You Might Like Devs, But They Already Knew That
Alex Garland's limited series showcases the multiverse of technology
If you haven't seen Ex Machina, do yourself a favor and do that now. If you liked that movie at all, get ready to queue up the FX miniseries Devs.
Written and directed by Alex Garland, Ex Machina was one of my personal favorite movies of the last decade. It was a dense and efficient three-hander, taking place in mostly one location. Among its many other awards, it was nominated for Best Original Screenplay (losing to Spotlight), and won for Best Visual Effects.
Beyond its accolades, it hinted at something deeper. An unfathomably rich tech genius with bad social skills flies too close to the sun of a technological singularity.
That last assessment is totally interchangeable with the plot of Devs. Though instead of Oscar Isaac, we have none other than Nick Offerman, as the surname-less Forest. Known to millions as Ron Swanson from Parks and Recreation, Offerman uses the other side of his deadpan expertise to show a darker side, with miles of in-character subtext lying behind his piercing eyes.
While Forest is the architect behind the series' captivating technology, he's rightfully second-billed.
[The following paragraphs contain major spoilers for Devs]
Though the pilot episode puts the audience in the shoes of Russian programmer Sergei (Karl Glusman), the series quickly pivots to his girlfriend, Lily Chan, played by Sonoya Mizuno. This is the third collaboration with Garland for Mizuno (including Ex Machina), and her biggest role yet.
As Sergei is led into the secluded office space, he literally floats along a golden path supported by electromagnetic fields across an unbroken vacuum seal in order to get to the central unit of machinery. The entire workspace is covered in gold in order to serve as a good conductor. The show's explanation for the lab's captivating look is flimsy, but the striking visuals sell it as a truly magical place.
After Sergei is killed, the remainder of the season finds Chan unraveling the mystery of Sergei's death.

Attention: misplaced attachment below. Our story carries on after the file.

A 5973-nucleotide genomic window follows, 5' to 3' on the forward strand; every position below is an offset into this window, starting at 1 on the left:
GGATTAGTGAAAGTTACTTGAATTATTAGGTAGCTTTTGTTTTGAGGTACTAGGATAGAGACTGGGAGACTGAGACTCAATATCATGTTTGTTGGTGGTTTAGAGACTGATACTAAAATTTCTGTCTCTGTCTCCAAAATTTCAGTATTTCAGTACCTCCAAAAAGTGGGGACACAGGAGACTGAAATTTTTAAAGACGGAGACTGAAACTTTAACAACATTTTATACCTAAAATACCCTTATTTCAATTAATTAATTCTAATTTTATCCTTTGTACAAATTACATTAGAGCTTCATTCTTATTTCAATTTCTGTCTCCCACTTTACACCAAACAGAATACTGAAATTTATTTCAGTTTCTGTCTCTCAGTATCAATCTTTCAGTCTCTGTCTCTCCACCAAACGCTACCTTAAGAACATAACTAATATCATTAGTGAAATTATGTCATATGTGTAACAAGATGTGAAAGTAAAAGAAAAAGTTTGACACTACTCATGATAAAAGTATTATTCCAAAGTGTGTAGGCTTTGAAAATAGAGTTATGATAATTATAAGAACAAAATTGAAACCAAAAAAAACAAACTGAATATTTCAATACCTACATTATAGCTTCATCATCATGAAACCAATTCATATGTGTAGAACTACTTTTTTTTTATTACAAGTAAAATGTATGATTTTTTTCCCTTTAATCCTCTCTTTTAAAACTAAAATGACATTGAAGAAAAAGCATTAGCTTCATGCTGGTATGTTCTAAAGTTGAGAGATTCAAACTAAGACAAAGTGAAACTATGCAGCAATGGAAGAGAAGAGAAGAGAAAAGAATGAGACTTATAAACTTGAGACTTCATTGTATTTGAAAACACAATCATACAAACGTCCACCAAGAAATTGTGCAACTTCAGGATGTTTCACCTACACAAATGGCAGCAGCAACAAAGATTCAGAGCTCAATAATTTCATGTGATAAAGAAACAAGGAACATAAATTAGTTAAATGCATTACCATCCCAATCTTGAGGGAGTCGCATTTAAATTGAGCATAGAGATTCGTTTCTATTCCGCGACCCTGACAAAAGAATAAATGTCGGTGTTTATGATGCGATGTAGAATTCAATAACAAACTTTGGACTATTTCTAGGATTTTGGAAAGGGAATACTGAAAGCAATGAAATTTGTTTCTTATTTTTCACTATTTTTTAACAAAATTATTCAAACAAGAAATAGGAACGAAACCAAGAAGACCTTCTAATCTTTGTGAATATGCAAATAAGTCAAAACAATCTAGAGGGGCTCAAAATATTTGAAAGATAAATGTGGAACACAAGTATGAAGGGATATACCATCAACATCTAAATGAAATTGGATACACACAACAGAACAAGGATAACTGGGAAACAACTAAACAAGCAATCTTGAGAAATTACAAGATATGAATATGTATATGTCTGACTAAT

This is where the show falters somewhat. The cat-and-mouse game played by Kenton and Chan reminded me most of Kate Mara and Michael Kelly's plotline in the first season of House of Cards. Worse: Not unlike that arc, it's ultimately a red herring.
There's an undeniable beauty during the scenes where the technology is being explained. That is where Devs shines. The reverence for the work is unmistakable.
Even before the tech is fully explained, it reads as a transcendental, religious experience. The workplace is a golden sanctum set amidst nature.
Like the Spring Temple Buddha in China or Christ the Redeemer in Brazil, the San Fransisco of Devs boasts a giant statue of a small girl. Though carrying a menacing symbolism one might find on the Island of Lost, it becomes clear that the statue is of Forest's daughter, the namesake for the fictional company Amaya.
Ultimately, the series ends with an Easter egg connecting it to Ex Machina. Forest confesses that "Devs" is a play on the word "Deus," substituting the "v" for a "u." Together, the series and the movie are literally Deus Ex Machina, a widely-known literary trope, translated as "God from the machine." — Nick Warren
Currently streaming on Hulu // FX Networks // Created by: Alex Garland // Starring: Sonoya Mizuno, Nick Offerman, Jin Ha, Zach Grenier, Cailee Spaeny, Stephen McKinley Henderson, Karl Glusman, and Alison Pill // Adult situations and themes // Eight episodes